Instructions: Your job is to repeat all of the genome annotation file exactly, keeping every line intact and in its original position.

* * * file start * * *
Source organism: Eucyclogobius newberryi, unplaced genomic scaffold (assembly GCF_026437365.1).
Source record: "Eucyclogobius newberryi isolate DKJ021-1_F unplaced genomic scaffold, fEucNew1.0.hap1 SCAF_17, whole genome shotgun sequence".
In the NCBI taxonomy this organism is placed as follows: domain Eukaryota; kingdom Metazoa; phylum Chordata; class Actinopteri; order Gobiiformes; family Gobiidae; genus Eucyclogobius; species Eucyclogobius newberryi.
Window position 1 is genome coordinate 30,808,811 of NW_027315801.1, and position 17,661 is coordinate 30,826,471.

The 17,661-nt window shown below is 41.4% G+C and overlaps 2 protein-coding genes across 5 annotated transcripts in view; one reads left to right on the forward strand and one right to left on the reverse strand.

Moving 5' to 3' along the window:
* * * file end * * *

Source organism: Eucyclogobius newberryi, unplaced genomic scaffold (assembly GCF_026437365.1).
Source record: "Eucyclogobius newberryi isolate DKJ021-1_F unplaced genomic scaffold, fEucNew1.0.hap1 SCAF_17, whole genome shotgun sequence".
In the NCBI taxonomy this organism is placed as follows: domain Eukaryota; kingdom Metazoa; phylum Chordata; class Actinopteri; order Gobiiformes; family Gobiidae; genus Eucyclogobius; species Eucyclogobius newberryi.
Window position 1 is genome coordinate 30,808,811 of NW_027315801.1, and position 17,661 is coordinate 30,826,471.

The 17,661-nt window shown below is 41.4% G+C and overlaps 2 protein-coding genes across 5 annotated transcripts in view; one reads left to right on the forward strand and one right to left on the reverse strand.

Moving 5' to 3' along the window: